SAMOA LEADER SEEKS INCREASE IN WOMEN LAWMAKERS

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Tuilaepa backs legislated minimum 10 percent in parliament

WELLINGTON, New Zealand (Radio New Zealand International, Oct. 4, 2011) – Samoa’s Prime Minister says he would like to see women make up a minimum of 10 percent of the country’s parliament and he wants legislation to guarantee it.

Tuilaepa Sailele Malielagaoi says the Attorney General’s office is reviewing the Electoral Act and he wants any amendments to be approved and in force by the next general election in 2016.

Tuilaepa says he is conscious of the United Nations Millennium Development Goals which seek a better gender balance in parliament.

[PIR editor's note: In 2008, the Samoan Parliament publicly acknowledged the need for more women to take part in government at the launch of the official Commonwealth Women’s Parliamentarian Association. However, a former minister for women's affairs in Samoa said women were not making progress in Samoa's political scene, and the voting population needed to be educated.]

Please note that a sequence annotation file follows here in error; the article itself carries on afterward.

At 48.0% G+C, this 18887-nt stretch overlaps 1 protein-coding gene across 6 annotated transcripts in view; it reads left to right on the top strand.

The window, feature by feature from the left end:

He says only two of the current 49 parliamentarians are women, down from four in the last term, and he fears for the next election.

"If we do not put in the necessary stipulation in our legislation one never knows whether in the next election there be absolutely no women in parliament. So this is part of our intention to ensure that there shall always be women in parliament."

Tuilaepa Sailele Malielagaoi says most parliaments without any women representation are in the Pacific region.

[PIR editor’s note: Malielagaoi had previously "ruled out Samoa implementing reserve seats for women."]

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